The magnetic material to be used in the present invention is preferably a magnetic material subjected to surface treatment with the silane compound in a gas phase (hereinafter sometimes referred to as “dry method”).

When the magnetic material is subjected to the surface treatment in the gas phase (hereinafter sometimes referred to as “dry method”), the amount of remaining carbon derived from the silane compound to be described later can be easily increased and hence sufficient hydrophobicity is easily obtained. Accordingly, such surface treatment is preferred because the dispersibility of the magnetic material improves, the dielectric loss factor (∈″) is easily reduced, and the fogging is easily alleviated.

Various stirring apparatus can each be used as an apparatus for treating the surface of the magnetic material. Specifically, for example, a Henschel mixer (Mitsui Miike Kakoki), a High-Speed Mixer (Fukae Powtec Corporation), or a Hybridizer (NARA MACHINERY CO., LTD.) is preferred.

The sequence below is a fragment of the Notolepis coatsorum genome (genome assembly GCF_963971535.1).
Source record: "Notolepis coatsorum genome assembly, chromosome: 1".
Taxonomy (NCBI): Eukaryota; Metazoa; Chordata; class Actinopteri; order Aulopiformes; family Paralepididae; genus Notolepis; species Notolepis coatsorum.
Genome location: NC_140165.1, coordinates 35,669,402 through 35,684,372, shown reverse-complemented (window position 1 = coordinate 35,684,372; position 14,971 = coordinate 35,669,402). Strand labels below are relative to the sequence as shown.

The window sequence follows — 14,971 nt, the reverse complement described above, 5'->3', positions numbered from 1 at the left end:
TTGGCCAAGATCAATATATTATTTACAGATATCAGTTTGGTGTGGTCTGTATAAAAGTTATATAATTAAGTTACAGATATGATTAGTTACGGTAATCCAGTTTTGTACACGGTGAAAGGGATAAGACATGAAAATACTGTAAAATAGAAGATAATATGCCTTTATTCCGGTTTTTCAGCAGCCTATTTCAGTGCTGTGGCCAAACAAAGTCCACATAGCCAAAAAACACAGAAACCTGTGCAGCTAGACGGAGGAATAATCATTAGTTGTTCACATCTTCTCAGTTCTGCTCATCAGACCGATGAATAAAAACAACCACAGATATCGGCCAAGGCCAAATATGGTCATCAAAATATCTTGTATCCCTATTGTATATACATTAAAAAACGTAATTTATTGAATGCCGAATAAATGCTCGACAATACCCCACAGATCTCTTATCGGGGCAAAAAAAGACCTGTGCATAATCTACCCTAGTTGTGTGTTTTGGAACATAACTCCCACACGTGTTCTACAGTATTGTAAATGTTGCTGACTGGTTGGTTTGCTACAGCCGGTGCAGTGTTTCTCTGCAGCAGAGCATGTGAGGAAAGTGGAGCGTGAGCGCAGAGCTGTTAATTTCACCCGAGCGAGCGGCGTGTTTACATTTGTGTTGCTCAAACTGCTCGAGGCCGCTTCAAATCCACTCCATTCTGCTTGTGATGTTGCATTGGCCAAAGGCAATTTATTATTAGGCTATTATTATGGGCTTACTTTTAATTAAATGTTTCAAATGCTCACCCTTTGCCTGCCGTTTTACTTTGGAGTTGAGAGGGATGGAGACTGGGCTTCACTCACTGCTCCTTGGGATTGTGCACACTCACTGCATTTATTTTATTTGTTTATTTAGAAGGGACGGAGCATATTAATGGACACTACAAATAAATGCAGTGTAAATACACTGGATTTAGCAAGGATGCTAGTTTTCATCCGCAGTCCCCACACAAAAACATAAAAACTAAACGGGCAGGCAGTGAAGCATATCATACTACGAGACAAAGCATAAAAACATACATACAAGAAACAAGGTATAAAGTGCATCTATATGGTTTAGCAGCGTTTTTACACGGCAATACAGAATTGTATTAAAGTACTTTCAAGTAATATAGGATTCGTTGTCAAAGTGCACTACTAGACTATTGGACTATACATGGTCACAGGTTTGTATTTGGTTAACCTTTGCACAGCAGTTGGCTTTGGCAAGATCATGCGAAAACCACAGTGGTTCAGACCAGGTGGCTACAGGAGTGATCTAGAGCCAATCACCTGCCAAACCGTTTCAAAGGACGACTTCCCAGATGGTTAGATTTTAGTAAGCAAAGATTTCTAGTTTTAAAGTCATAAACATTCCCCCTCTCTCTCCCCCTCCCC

A silicon atom is preferably present on the surface of the magnetic material to be used in the method of producing the magnetic toner to be produced by the present invention. The inventors have considered that the presence of the silicon atom improves an affinity between the surface of the magnetic material and the silane compound, and hence additionally improves the uniformity of the treatment with the silane compound. In addition, the improvement in the affinity between the surface of the magnetic material and the silane compound increases the amount of the silane compound to be bonded to the surface of the magnetic material.

By the foregoing reason, in the present invention, a specific amount of silicon atoms is preferably caused to exist on and near the surface of the magnetic material. Specifically, the magnetic material is dispersed in an aqueous solution of hydrochloric acid and the magnetic material is dissolved until the dissolution ratio of iron atoms becomes 5 mass % with respect to the amount of all iron atoms in the magnetic material. Then, the amount of silicon eluted by the time is preferably 0.05 mass % or more and 0.50 mass % or less with respect to the magnetic material.